Friday, January 1, 2010

Hunger strike in JB for recognition of Tamil subjects - Malaysiakini

A group of 30 activists championing the Tamil language staged a one-day hunger strike in the middle of the Johor Bahru yesterday to protest what they claim to be the government's blatant sidelining of the Tamil language.

According to PKR Johor vice-chief P Magendran, "The policy of not counting Tamil subjects in SPM credits marginalises the importance of Tamil language and literature in Tamil subjects."

tamil language protest hunger strike johor bahru 2"As they don't count, pupils will not pay attention to them. This will lead to the Tamil language being sidelined.

"But this also has more serious implications, as once the Tamil language becomes sidelined, Tamil schools may close down.

"What is to be come of the Tamil language? What is to become of Tamil teachers?" he asked.

The group further alleged that the government is also not giving enough opportunities for those who want to advance their knowledge in Tamil by not giving JPA scholarships and blocking those seeking to further their studies in Tamil language or Tamil literature studies at public universities.

Tamil knowledge development blocked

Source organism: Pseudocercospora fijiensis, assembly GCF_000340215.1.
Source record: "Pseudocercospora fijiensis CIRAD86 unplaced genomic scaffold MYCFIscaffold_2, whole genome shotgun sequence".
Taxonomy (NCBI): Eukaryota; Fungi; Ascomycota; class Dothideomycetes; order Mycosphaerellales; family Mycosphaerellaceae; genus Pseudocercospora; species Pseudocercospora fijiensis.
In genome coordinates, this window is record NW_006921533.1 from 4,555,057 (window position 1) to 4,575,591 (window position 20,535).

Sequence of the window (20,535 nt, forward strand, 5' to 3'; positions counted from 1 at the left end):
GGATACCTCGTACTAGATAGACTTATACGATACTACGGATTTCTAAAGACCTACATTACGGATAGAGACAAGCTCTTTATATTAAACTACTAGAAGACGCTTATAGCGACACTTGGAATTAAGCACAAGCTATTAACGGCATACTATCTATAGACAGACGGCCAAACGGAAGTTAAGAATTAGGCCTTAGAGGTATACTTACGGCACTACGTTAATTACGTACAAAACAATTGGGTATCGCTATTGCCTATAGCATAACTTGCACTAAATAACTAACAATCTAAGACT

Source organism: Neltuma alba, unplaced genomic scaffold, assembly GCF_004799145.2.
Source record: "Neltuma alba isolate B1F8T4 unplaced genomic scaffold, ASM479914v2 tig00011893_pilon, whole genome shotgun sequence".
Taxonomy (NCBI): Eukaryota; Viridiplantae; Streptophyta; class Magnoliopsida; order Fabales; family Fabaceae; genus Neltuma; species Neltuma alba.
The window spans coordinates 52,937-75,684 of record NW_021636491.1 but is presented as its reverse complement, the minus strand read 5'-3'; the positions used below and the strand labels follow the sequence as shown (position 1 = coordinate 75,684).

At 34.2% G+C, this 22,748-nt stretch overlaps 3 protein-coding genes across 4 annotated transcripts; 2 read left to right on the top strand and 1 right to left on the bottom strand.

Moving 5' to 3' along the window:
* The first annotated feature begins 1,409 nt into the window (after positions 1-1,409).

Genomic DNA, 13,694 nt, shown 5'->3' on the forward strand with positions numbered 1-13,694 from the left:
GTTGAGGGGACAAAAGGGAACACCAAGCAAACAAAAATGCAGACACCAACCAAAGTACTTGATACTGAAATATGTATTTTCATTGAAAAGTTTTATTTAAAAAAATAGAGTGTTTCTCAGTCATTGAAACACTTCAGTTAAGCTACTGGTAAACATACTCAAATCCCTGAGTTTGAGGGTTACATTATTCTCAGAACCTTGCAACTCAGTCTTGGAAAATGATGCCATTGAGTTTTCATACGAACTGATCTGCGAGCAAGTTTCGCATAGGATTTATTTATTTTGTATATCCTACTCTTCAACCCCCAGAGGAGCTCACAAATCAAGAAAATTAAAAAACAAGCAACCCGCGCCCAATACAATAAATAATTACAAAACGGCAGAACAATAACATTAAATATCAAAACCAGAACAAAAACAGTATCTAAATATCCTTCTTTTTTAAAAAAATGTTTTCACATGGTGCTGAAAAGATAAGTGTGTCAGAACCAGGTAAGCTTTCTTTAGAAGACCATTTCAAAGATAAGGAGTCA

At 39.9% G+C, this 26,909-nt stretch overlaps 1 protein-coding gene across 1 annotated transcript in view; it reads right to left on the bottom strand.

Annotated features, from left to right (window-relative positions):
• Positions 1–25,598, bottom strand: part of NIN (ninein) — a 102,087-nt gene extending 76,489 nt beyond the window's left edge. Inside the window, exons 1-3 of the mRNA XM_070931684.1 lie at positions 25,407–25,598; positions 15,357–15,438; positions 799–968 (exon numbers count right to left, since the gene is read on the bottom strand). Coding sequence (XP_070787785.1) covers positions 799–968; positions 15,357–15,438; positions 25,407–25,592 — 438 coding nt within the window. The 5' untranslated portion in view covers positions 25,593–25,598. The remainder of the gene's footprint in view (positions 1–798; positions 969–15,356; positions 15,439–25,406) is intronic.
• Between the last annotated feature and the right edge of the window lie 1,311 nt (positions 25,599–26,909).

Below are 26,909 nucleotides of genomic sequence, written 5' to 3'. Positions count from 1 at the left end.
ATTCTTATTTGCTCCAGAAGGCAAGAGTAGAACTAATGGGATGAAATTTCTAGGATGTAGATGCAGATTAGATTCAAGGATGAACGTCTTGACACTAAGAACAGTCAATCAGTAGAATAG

Both policies, said Magendran, is another telling evidence of the government ignoring the Tamil language.

The hunger strike was led by the state's PKR special officer K Selvakumar. Also present were other representatives of the PKR and the DAP as well as Tamil NGOs such as the Tamil Neri Association of Malaysia and Johor Manimandram Association.

tamil language protest hunger strike johor bahruIn attendance and closely observing the group were close 20 to 30 police officers who arrived in five police cruiser and a police van.

The hunger strike which began at 9am ended at 9pm.

They gathered right in the middle of the city at Jalan Ungku Puan, near the Raja Mariamman Devasthanam Temple.

This is another in a series of protest and campaigns by Tamil NGO's and Indians in general over the government cap of 10 subjects for SPM examinations, a move which many say sidelined vernacular language subjects.

Recently the government had revised the policy to allow for two additional subjects to be taken by students, especially those from vernacular schools.

However, the government is firm in not giving full recognition for these subjects nor count them in calculating SPM credits.